Rich Heldenfels

Even when she was running a Hollywood boutique and appearing on reality-TV shows, Holly Durst identified herself as the author of children’s books.

Now she can add “published” to that description.

Durst, who was born in Akron and grew up in Suffield, will be at the Barnes & Noble bookstore in Bath Township from 6:30 to 8:30 p.m. Saturday to sign copies of Chocolate Socks, a brief, illustrated (by Brandon Fall) tale about a girl who gets “my two favorite things, made into one/Socks made of chocolate, oh how fun!”

“The whole storyline is to encourage children to go after their dreams,” Durst said by telephone from South Carolina, where she now lives. “Chocolate socks may seem silly to many people, but it’s what she wanted to do. It’s her dream.”

Durst, who has been on The Bachelor and Bachelor Pad 2, said she wrote the book about six years ago after someone gave her a gift of a box of chocolates and a pack of socks.

“I couldn’t have been happier,” she said. “I think I actually said ‘chocolate socks’ and a light bulb went off in my head, and I grabbed my laptop and wrote the story right then.”

But getting it published took a long time, and a lot of effort, which included doing reality TV. While Durst was also looking for romance (more about that in a moment), the shows gave her a chance to talk about the books and, in the case of Bachelor Pad, to win enough money to publish one herself.

She certainly got attention; at her book signings, she said. Children are interested in the book while parents want to ask about her TV experiences. And she found romance, more than once.

Durst was engaged to Michael Stagliano, a contestant on The Bachelorette; there’s a significant social network among the folks from the Bachelor franchise because, she said, “once you’re in a process like that, you bond with other people that have gone through it.” Although she and Stagliano split, they were partners on Bachelor Pad 2 and shared the $250,000 prize. And Durst got a bonus: a new fiance, Blake Julian, also out of the Bachelor/Bachelorette/Bachelor Pad crowd. She moved to South Carolina to be with him, and they will marry there in June.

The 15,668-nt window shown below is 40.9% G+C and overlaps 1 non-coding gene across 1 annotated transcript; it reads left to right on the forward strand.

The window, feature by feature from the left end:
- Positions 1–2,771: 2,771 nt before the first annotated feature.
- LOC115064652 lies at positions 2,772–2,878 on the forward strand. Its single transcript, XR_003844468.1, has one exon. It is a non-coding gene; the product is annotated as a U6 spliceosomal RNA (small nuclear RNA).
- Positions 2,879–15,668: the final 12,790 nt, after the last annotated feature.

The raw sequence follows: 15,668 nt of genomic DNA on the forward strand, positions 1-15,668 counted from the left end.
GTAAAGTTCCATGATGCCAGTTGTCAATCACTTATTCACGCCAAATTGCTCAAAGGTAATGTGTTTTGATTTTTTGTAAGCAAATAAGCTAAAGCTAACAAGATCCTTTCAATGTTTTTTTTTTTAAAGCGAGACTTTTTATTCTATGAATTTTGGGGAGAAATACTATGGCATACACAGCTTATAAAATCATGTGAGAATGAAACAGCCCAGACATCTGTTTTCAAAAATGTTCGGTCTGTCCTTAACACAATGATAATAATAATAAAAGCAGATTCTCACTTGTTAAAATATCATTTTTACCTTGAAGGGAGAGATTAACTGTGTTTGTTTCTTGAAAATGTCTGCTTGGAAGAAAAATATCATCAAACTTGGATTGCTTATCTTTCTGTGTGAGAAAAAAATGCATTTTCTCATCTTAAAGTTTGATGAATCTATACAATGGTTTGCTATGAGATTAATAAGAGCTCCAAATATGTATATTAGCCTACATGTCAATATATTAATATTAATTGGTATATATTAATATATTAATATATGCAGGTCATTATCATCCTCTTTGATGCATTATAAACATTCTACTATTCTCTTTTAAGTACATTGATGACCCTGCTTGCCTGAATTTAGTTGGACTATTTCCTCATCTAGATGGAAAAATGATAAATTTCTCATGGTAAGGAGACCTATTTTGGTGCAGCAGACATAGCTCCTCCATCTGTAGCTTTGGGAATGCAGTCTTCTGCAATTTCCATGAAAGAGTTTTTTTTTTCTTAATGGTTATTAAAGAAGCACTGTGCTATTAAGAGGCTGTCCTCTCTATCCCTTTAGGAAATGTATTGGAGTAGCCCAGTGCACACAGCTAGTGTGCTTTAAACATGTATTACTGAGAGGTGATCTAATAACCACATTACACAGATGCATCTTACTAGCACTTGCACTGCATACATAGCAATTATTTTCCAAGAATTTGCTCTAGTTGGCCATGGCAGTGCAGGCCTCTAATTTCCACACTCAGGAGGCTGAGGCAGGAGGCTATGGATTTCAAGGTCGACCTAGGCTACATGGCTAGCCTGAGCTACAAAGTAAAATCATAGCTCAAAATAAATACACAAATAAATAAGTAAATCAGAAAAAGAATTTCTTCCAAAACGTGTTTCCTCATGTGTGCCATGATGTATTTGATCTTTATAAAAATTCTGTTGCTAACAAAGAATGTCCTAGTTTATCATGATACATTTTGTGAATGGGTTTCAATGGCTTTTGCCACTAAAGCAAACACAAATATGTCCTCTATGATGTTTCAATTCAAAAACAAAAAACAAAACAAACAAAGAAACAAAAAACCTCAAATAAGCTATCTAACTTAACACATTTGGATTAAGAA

“I liked him from the moment we started talking,” she said. “I think I knew [they were a match] when we got to be alone together, without the cameras, and have these sort of really in-depth conversations. I knew right then that I wanted to be with him the rest of my life.”

But didn’t she think that with Stagliano?

“I never knew with Michael,” she said. “I mean, every night I went to bed and I kept saying, I know this isn’t right … I think when you marry someone, you need to 100 percent know this is someone you want to spend your life with. I didn’t know that with Michael. And I feel that every single day with Blake.”

Her connection with Julian also helped the publication of Chocolate Socks by Ambassador International, a self-described Christian publishing company based in Greenville, S.C., and Belfast, Northern Ireland.

“I was at a charity event with Blake in South Carolina and talking to a woman, and we started talking about my book,” Durst said. It turned out her husband was a publisher, Durst said; planning to self-publish Chocolate Socks, Durst sought advice from the man — who instead decided to put out her book.

The reaction so far has been “so positive,” she said. “I’ve gotten the most wonderful messages from parents and teachers. I could not be more happy with the outcome.”

Nor does she see her TV work as causing problems. “I felt like I represented myself fairly well,” she said. “I didn’t do anything outlandish. I stayed true to who I was and didn’t do things for cameras.”

Not that everyone on these shows comes across well. Courtney Robertson, who won Ben Flajnik’s heart on the latest season of The Bachelor, showed a mean streak that left many viewers hating her.

But not Durst.

“I’m happy for Ben. If he loves Courtney, then I’m happy that he stuck with his gut,” she said. “She was not the best person, but to each his own. People didn’t like Blake on the show but they didn’t get to see what I saw. So Ben might see a different side of Courtney that nobody gets to see.”

Rich Heldenfels writes about popular culture for the Beacon Journal and in the HeldenFiles Online blog at http://heldenfels.ohio.com. He is also on Facebook and Twitter. He can be reached at 330-996-3582 or rheldenfels@thebeaconjournal.com.